We are dealing with services and people, and a big bang approach could have caused a huge number of problems. I shall go into a little more detail about that, but I am pleased to say that we are gradually moving up. The hon. Gentleman's areas have benefited during the past three years from a steady movement towards their target, and there have been increases that were larger than the national average in the spend available for PCTs to plan their services locally.

Alongside that investment, we have seen important reform and that dynamic has to continue. We have also delivered extra staff and shorter waiting times. I am sure that the hon. Gentleman would agree that in the area that he represents, the big killer diseases caused by cardiovascular disease and cancer have been considerably dealt with and challenged. That is one of the reasons we are seeing people's overall life expectancy improving, although there are issues of health equality upon which we have to bear down even further. There has been a 47 per cent. increase in the number of consultants since 1997 and although I take on board the point made by the hon. Member for Kettering, there are now more GPs in the NHS than ever before, as is also the case for qualified nurses.

For the people of Northamptonshire, it comes down to the fact that there are 100 more GPs, more than 280 consultants, more than 1,500 more nurses and midwives and more than 1,400 more health care assistants in the Leicestershire, Northamptonshire and Rutland strategic health authority area than in 1997. If there are issues in more localised areas, the PCTs must address
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them, as they do in my area of Doncaster, attracting and recruiting professionals to work in our local health economies.

In terms of health and inequalities, one problem that was highlighted in our recent White Paper, was that our poorest areas are least well served by GPs. We must look into that. I say to GPs who may be listening to this debate, "Come and use your training for some of those most challenging communities that desperately need your expertise, professionalism and support. In those areas, there is the biggest challenge and the most satisfaction, because you can make a real impact."

The NHS plan sets out the direction of NHS reform, and we are half way through it. Local health economies will have to make some difficult decisions if we are to provide an NHS that can meet the needs of patients in the 21st century. I am sure that that the PCTs in the hon. Gentlemen's areas take that to heart, and that that is why they are considering the issues of operations and services.

Again, there is a judgment to make. We have always said that in all finance decisions, clinical issues and priorities must be taken into account. That should be set against the services that people were getting in those areas 10 and 20 years ago. They have been substantially improved. It is a sign of our success that people do not remember the long, one or two-year waits for treatment that they used to have, because, let us face it, why worry about what happened five years ago? They are concerned about what is happening today.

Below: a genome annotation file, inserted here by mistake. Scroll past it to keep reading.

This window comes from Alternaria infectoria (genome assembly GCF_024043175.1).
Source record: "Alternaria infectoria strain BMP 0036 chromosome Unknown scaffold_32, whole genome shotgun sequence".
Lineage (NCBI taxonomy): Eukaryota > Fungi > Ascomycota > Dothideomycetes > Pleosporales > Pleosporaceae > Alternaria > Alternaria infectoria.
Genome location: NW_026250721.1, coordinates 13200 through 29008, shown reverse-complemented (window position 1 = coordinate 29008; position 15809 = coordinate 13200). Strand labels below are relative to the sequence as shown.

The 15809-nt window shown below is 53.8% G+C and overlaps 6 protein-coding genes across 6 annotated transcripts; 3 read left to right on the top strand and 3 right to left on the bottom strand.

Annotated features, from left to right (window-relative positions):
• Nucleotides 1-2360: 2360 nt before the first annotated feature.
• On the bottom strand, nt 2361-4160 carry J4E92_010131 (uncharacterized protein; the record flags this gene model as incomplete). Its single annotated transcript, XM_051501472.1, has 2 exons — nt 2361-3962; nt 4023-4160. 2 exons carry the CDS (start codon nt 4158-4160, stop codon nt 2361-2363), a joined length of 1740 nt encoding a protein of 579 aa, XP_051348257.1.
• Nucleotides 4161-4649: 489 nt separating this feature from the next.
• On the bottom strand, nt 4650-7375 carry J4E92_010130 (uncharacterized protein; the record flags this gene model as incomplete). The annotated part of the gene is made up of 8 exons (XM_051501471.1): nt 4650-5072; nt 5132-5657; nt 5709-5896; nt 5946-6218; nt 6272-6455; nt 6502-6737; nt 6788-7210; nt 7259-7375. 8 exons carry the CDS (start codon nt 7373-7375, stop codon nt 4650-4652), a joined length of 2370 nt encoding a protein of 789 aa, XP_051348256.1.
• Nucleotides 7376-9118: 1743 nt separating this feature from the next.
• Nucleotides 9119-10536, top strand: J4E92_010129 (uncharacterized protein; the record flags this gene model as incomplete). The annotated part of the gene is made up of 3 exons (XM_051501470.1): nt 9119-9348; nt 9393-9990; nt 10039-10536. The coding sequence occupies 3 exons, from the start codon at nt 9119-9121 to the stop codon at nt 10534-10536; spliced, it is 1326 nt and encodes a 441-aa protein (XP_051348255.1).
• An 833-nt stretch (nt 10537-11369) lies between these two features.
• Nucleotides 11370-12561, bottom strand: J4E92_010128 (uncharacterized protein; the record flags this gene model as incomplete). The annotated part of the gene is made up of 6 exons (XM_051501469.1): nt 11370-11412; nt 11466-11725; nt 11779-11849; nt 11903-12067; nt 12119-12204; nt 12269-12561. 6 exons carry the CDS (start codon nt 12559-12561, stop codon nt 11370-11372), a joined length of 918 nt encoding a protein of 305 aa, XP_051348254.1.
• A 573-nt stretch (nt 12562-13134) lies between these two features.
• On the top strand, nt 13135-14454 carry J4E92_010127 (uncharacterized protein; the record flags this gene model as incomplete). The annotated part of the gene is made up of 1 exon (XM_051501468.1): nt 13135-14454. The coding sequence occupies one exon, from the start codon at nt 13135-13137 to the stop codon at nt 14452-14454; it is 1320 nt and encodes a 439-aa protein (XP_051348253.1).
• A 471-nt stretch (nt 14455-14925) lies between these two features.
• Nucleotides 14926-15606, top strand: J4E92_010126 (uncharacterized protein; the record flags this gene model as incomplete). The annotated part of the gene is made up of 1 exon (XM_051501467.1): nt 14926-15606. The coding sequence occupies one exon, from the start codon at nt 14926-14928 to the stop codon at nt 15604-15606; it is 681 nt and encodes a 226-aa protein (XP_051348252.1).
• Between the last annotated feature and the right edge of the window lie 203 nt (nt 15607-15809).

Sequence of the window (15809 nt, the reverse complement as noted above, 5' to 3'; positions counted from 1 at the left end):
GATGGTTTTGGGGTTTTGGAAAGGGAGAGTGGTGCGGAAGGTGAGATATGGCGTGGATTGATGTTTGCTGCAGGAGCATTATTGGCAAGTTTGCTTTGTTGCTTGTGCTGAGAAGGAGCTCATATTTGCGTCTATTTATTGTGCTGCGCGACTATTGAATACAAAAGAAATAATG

The waiting list issue was raised by the hon. Member for Wellingborough, and I shall ensure that my right hon. Friend sees his contribution about the cancellation of appointments. I assure him that there was no conspiracy. There was certainly a—I do not want to use an un-parliamentary expression—but there was no conspiracy. The hon. Gentleman acknowledged that his constituent Mrs. Baddock has received an apology. I understand also that on 27 February, she received her operation.

I have looked into the case, because it is a constituent concern, and to be honest, in an open way and in good faith, it was an administrative error that was caused locally. I do not want to get into a blame game about that, but several issues did not serve Mrs. Baddock well. There was no manipulation of waiting times, and there was no local or national conspiracy to try to hide situations in which people had said that six-month waiting times were being met when they were not. The trust has confirmed that it was an isolated case and that it continues to meet the national waiting time targets.

We are addressing issues about those targets. The six-month target came into effect at the end of December. Before that, it was a nine-month target, so on 1 December or 14 December, there were people who had been waiting six months, but that was based on the old nine-month target. Therefore, the two answers to the parliamentary questions to which the hon. Gentleman referred were both right in their own sense. One referred to how many people were waiting more than six months before we reached 31 December, and the other answered the question about the situation on 31 December.
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There are some issues about the way in which the figures are collected, but counting the number of waiters at the end of a period is the method that the Department of Health has used to measure waiting times for more than 20 years. The reason why we continue with that is to be consistent.

Mr. Christopher Chope (in the Chair): Order. We must move on to the next debate.